Innovator sentence example

innovator
  • Luria was an inspirer of saintly conduct rather than an innovator in theories.

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  • The innovator is an active information seeker, who can cope with the inherent uncertainty involved with innovation.

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  • For Elijah was in this case obviously no originator or innovator.

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  • The official surname of Antiochus II., Theos, suggests that he himself had here been the innovator.

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  • He is a constant theatrical innovator and a writer whose trademark is increasingly the ability to tread a delicate tightrope between humor and despair.

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  • Patek was then joined by a watchmaker named Jean Adrien Philippe, a great innovator, who created their famous watch mechanisms.

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  • An innovator in the industry, Virgin Mobile is the world's first MVNO, or mobile virtual network operator.

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  • The chain's namesake was an innovator in many areas, creating the first in-store bakery, manufacturing his own products to sell, and selling meat and groceries in the same place, which was unheard of at the time.

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  • When a bank officer misspelled her name on an account application, she acquired the name Lane and coupled it with her married name, becoming Lane Bryant--innovator of women's clothing.

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  • By the 1920s Henry David Lee had a well known reputation in the garment industry as an innovator.

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  • Microsoft is not an innovator in the web browser field.

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  • They were the first to introduce madras and button-down polo shirts, and they have maintained a long tradition of being an innovator in the garment industry.

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  • Before her venture with Skinsational, Joyce apprenticed under Robert Diemer, an innovator and expert in the skin care field as well as founder of the American Institute of Esthetics in Huntington Beach, California.

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  • All went well for a time; but Dionysius had Philistus and others about him, who were opposed to any kind of liberal reform, and the result was the banishment of Dion from Syracuse as a dangerous innovator.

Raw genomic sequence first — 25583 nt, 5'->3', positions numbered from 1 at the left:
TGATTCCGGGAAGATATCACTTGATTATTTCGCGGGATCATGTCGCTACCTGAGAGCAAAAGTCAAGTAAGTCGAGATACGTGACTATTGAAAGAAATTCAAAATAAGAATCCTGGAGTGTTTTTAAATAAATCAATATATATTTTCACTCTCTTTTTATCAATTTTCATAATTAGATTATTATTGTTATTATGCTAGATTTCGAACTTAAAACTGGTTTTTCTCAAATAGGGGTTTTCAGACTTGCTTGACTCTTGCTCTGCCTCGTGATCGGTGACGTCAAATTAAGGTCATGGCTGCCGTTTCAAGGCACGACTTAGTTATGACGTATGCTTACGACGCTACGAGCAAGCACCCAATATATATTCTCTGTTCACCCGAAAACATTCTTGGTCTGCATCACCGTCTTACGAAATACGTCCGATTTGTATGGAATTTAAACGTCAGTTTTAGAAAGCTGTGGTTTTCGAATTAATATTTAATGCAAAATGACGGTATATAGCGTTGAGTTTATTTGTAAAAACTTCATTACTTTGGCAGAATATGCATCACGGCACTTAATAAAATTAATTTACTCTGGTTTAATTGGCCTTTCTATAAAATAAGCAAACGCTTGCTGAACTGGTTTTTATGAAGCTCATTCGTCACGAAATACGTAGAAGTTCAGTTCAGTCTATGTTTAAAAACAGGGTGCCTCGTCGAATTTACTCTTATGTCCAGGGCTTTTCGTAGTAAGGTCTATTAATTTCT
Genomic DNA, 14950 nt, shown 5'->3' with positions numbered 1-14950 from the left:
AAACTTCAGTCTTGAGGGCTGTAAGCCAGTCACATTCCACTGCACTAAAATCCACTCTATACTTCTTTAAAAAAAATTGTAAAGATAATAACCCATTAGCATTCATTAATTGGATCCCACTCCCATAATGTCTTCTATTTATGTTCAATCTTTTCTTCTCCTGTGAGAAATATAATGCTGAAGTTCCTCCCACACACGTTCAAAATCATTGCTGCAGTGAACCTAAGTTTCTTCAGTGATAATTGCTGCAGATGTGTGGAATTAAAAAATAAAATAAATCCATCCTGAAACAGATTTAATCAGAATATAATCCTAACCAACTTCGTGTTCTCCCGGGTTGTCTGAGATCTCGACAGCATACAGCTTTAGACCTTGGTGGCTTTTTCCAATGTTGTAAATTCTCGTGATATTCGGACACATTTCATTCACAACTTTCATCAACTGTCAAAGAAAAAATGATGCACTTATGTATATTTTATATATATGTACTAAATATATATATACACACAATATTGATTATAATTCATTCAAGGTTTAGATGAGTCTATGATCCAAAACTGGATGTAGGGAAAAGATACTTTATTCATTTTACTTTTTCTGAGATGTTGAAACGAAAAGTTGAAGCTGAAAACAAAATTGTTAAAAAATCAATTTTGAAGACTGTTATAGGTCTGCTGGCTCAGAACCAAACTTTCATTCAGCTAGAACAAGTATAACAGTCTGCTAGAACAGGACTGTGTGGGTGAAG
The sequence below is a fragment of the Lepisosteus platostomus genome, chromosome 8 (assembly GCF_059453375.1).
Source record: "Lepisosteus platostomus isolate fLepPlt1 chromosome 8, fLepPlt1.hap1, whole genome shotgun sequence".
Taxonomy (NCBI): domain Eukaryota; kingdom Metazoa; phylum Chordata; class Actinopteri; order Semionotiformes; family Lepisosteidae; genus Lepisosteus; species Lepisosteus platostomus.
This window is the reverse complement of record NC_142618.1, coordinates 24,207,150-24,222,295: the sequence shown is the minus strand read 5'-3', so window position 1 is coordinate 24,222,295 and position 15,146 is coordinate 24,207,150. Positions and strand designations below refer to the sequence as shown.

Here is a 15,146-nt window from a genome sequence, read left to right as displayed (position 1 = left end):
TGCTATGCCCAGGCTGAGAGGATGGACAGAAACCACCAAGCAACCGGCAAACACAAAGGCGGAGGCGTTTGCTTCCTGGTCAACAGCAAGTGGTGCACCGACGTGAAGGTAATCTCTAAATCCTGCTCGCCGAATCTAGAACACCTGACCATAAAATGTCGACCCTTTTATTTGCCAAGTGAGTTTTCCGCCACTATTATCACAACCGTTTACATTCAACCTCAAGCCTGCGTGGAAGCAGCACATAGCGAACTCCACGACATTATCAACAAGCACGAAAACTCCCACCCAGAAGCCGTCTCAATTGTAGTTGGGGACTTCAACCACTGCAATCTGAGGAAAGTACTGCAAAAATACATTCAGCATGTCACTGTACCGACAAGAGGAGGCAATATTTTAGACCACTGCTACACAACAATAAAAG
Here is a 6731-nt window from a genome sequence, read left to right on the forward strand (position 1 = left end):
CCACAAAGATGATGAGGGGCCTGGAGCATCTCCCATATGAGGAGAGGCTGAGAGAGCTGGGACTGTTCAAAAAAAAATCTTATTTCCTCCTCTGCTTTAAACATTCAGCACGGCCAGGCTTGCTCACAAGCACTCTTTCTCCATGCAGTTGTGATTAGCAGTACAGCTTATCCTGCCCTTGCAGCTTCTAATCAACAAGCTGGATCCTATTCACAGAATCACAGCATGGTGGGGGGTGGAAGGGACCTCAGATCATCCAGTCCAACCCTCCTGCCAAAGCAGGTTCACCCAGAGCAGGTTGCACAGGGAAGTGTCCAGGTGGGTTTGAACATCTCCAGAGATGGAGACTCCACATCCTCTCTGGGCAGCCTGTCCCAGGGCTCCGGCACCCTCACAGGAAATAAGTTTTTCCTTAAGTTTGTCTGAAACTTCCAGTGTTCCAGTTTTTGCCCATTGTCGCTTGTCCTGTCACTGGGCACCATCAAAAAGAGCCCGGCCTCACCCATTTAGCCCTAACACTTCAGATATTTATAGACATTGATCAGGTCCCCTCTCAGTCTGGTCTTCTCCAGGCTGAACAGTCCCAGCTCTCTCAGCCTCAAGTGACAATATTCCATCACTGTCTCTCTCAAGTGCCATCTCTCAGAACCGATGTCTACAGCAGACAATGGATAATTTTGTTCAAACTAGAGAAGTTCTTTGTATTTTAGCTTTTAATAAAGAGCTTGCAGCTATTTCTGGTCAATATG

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  • Vain and imaginative, Th his reputation was enormously enhanced by his Economies royales; he was no innovator, and being a true representative of the nation at that period, like it he was but lukewarm towards reform, accepting it always against the grain.

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  • He was the innovator, because for the first time there was opportunity for innovation.

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  • The attempted accommodation by Sozzini only precipitated matters; tried as an innovator, David died in prison at Deva (1579).

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  • He intrigued against Necker, whom he regarded as a dangerous innovator, a republican, a foreigner and a Protestant.

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  • On several occasions St Bernard was begged to fight the innovator on the scene of his exploits, and in 1145, at the instance of the legate Alberic, cardinal bishop of Ostia, he set out, passing through the diocese of Angouleme and Limoges, sojourning for some time at Bordeaux, and finally reaching the heretical towns of Bergerac, Perigueux, Sarlat, Cahors and Toulouse.

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  • The great administrator and the bold innovator were united in him in an exceptional degree, and he allowed neither character to preponderate unduly.

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  • But we are not to suppose that even he, latitudinarian and innovator as he was, could have conceived the possibility of abolishing an institution so deeply rooted in the social conditions, as well as in the ideas, of his time.

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  • Louis XIV.s aspirations towards glory chimed in very well with the extremely positive views of his minister; but here too Colbert was an innovator and an unsuccessful one.

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  • In later years he attributed his want of success to the immature style of his early exposition, to the rashness of a young innovator in an old and well-established province of literature.

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  • Taking up mathematics when not only his mind was already formed but his thoughts were crystallizing into a philosophical system, Hobbes had, in fact, never put himself to school and sought to work up gradually to the best knowledge of the time, but had been more anxious from the first to become himself an innovator with whatever insufficient means.

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  • In this he was an innovator against the excessively analytic tendency of Cambridge mathematicians.

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